Tuesday News: Banned Books Week, blurbs, books in the visual arts, and Neil deGrasse Tyson’s book recs
Celebrating the Freedom to Read: Sept. 27- Oct. 3, 2015 – A piece of clickbait from Slate reminded me yesterday that this week is Banned Books Week. After the few seconds during which I lamented the deterioration of Slate (and Salon – what the ever loving hell happened there?!), I found the official BBW website, which contains information on events and resources, all sponsored by the American Library Association. And let’s face it – any week is a good week to celebrate libraries and librarians, for the crucial work they do in protecting public access to books (and all of the informational resources housed by libraries). The Slate piece I mentioned took the position that we don’t need to acknowledge BBW anymore, because books are hardly ever banned, failing to acknowledge the obvious fact that fewer books face outright banning precisely because of the activism and awareness created by events like Banned Books Week. As Maddie Crum writes in response to the pitch against BBW:
Almost as an aside, Graham notes that we live in an age where, if a book does happen to be banned from a library or school, citizens can access it more easily than ever. With Amazon! And money. This is fine for those who can afford to buy books that aren’t available to them in libraries, and those who have the knowledge of the existence of such books. Libraries don’t pretend to primarily be serving these communities. They support those who need free access to information.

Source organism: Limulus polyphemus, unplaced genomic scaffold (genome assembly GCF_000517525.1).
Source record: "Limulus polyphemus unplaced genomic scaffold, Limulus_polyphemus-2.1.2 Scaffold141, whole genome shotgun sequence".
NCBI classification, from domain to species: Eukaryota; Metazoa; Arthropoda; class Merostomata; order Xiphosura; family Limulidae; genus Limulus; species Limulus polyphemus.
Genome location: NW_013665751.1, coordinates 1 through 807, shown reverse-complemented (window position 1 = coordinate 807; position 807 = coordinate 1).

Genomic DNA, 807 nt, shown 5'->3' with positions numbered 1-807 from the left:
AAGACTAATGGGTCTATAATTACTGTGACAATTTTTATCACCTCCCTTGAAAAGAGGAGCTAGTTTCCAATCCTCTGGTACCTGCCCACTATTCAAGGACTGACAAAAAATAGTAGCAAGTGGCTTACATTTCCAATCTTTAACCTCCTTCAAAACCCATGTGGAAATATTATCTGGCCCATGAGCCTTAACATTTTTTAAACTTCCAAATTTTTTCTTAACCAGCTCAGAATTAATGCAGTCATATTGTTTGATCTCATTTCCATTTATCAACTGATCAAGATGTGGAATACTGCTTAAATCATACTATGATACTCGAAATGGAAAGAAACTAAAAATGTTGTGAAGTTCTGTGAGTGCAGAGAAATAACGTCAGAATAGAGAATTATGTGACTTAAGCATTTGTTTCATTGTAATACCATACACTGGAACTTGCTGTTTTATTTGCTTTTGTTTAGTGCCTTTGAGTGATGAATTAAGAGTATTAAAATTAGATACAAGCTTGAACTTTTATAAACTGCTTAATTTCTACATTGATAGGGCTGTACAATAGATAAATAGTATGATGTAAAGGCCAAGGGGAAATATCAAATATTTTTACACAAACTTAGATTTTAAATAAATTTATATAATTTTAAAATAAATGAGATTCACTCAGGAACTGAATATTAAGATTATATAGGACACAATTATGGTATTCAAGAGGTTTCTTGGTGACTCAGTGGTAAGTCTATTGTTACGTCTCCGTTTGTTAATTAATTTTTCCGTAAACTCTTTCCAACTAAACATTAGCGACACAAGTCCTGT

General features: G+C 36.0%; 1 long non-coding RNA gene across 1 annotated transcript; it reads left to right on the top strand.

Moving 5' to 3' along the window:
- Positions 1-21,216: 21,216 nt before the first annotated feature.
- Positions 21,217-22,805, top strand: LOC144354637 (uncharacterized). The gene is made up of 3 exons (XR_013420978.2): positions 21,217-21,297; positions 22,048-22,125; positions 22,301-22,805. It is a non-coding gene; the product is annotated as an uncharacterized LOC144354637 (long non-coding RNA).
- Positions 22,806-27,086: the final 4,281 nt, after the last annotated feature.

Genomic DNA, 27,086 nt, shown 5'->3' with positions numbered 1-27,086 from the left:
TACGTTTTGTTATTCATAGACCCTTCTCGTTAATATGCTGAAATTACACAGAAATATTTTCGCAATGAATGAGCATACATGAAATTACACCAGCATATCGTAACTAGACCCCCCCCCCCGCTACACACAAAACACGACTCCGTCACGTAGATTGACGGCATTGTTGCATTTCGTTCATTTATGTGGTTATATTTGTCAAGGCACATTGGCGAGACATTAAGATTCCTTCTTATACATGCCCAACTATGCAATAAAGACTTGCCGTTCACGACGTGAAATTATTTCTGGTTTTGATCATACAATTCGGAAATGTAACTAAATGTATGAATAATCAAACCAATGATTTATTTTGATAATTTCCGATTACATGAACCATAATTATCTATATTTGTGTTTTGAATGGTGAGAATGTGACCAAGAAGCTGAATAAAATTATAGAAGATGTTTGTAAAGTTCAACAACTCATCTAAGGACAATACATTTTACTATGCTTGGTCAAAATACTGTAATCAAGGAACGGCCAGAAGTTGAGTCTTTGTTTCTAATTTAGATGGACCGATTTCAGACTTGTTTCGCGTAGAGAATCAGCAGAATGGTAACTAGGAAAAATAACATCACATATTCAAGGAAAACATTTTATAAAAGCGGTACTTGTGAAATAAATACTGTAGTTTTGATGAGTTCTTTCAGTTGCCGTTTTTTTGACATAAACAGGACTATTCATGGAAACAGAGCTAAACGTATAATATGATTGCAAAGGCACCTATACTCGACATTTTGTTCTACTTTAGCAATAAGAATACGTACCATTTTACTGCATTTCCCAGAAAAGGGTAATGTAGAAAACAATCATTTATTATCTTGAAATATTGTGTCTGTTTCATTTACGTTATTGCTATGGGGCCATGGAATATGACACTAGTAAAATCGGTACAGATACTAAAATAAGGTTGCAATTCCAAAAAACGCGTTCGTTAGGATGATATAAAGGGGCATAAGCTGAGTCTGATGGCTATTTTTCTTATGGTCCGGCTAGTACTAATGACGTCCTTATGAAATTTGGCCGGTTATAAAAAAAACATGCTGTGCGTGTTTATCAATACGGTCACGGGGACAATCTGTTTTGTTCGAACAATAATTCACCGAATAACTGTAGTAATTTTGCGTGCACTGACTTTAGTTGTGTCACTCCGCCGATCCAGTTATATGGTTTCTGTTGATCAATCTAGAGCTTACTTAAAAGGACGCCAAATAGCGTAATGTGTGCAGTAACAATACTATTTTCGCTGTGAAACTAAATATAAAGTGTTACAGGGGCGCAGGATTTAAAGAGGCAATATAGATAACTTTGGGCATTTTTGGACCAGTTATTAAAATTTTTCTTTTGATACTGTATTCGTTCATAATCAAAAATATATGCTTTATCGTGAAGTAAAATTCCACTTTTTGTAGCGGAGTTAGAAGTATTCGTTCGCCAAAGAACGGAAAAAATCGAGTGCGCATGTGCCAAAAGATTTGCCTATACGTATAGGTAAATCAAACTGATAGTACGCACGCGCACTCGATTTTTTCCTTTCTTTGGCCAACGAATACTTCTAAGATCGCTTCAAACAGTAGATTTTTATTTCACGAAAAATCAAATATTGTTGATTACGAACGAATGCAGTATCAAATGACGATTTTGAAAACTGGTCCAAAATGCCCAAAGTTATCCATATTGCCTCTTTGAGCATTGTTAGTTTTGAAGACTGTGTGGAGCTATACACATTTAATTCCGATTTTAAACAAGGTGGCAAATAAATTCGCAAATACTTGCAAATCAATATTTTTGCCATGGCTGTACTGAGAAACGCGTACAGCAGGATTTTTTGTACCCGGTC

The piece is headlined: “Why Do We Still Publicize Banned Books Week? The Good Guys Won!” Well. Collectively, yes, the side of free information is on a serious upswing. But this isn’t a naturally occurring phenomenon — as evidenced by our storied history of censorship, and the still-waging war against free expression happening elsewhere in the world. It’s thanks to the work of organizations such as the ALA, which equips librarians and teachers dealing with challenges with advice and legal services. They do the behind-the-scenes work that ensures challenges don’t turn into bans; that they’re successful in this is a very important thing worth celebrating, and, yes, publicizing. – Banned Books Week & Huffington Post
Forget The Book, Have You Read This Irresistible Story On Blurbs? – Well, you can decide for yourself if this article is “irresistible.” It does have some interesting insights, though, from the argument that blurbing started with Walt Whitman’s inclusion of a sentence from Walt Whitman on the spine of Leaves of Grass to the not surprising conclusion that blurbing does not greatly influence sales. Apparently one of the most important components to a blurb is whether the person doing the blurbing matters to you and whether the blurb creates added value for you (which you may not even know upon simply reading the blurb). And this, which explains a great deal in the current market of hyper-marketed books:
If the sales impact of the blurb is, at best, a small part of a larger mix of a book cover’s attractions — or, at worst, a negligible one — the question appears to persist. Why blurb?
Well, the short answer is: The blurb isn’t exactly meant for readers — at least, not entirely. By the time a blurb gets to the reader, by the time it’s resting on a book in a display, it has already done most of the work it’s supposed to do.
“We now very often receive submissions from literary agents to consider a book, and the agent’s letter will have endorsements already in place from authors you’ve heard of,” says Michael Pietsch, CEO of publisher Hachette Book Group. “And that’s the way the agent is getting the publishing community to read this book ahead of all the other thousands of books on submission at that time.” – NPR